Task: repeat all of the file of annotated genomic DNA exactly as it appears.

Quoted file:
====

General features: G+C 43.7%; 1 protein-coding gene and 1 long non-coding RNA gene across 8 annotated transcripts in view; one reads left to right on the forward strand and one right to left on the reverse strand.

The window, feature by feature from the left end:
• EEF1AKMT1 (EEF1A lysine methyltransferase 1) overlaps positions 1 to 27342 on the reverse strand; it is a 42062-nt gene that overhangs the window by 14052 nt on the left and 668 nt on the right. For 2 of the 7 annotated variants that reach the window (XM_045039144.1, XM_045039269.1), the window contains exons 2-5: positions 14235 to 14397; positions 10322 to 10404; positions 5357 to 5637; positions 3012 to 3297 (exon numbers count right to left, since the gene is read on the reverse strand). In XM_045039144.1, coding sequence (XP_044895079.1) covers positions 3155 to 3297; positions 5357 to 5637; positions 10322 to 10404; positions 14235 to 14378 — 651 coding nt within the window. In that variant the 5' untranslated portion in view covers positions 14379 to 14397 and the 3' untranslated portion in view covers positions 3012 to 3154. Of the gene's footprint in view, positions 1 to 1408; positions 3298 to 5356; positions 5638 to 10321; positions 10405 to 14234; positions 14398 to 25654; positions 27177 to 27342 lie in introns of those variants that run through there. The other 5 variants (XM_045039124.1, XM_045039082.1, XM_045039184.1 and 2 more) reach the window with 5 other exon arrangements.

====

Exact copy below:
General features: G+C 43.7%; 1 protein-coding gene and 1 long non-coding RNA gene across 8 annotated transcripts in view; one reads left to right on the forward strand and one right to left on the reverse strand.

The window, feature by feature from the left end:
• EEF1AKMT1 (EEF1A lysine methyltransferase 1) overlaps positions 1 to 27342 on the reverse strand; it is a 42062-nt gene that overhangs the window by 14052 nt on the left and 668 nt on the right. For 2 of the 7 annotated variants that reach the window (XM_045039144.1, XM_045039269.1), the window contains exons 2-5: positions 14235 to 14397; positions 10322 to 10404; positions 5357 to 5637; positions 3012 to 3297 (exon numbers count right to left, since the gene is read on the reverse strand). In XM_045039144.1, coding sequence (XP_044895079.1) covers positions 3155 to 3297; positions 5357 to 5637; positions 10322 to 10404; positions 14235 to 14378 — 651 coding nt within the window. In that variant the 5' untranslated portion in view covers positions 14379 to 14397 and the 3' untranslated portion in view covers positions 3012 to 3154. Of the gene's footprint in view, positions 1 to 1408; positions 3298 to 5356; positions 5638 to 10321; positions 10405 to 14234; positions 14398 to 25654; positions 27177 to 27342 lie in introns of those variants that run through there. The other 5 variants (XM_045039124.1, XM_045039082.1, XM_045039184.1 and 2 more) reach the window with 5 other exon arrangements.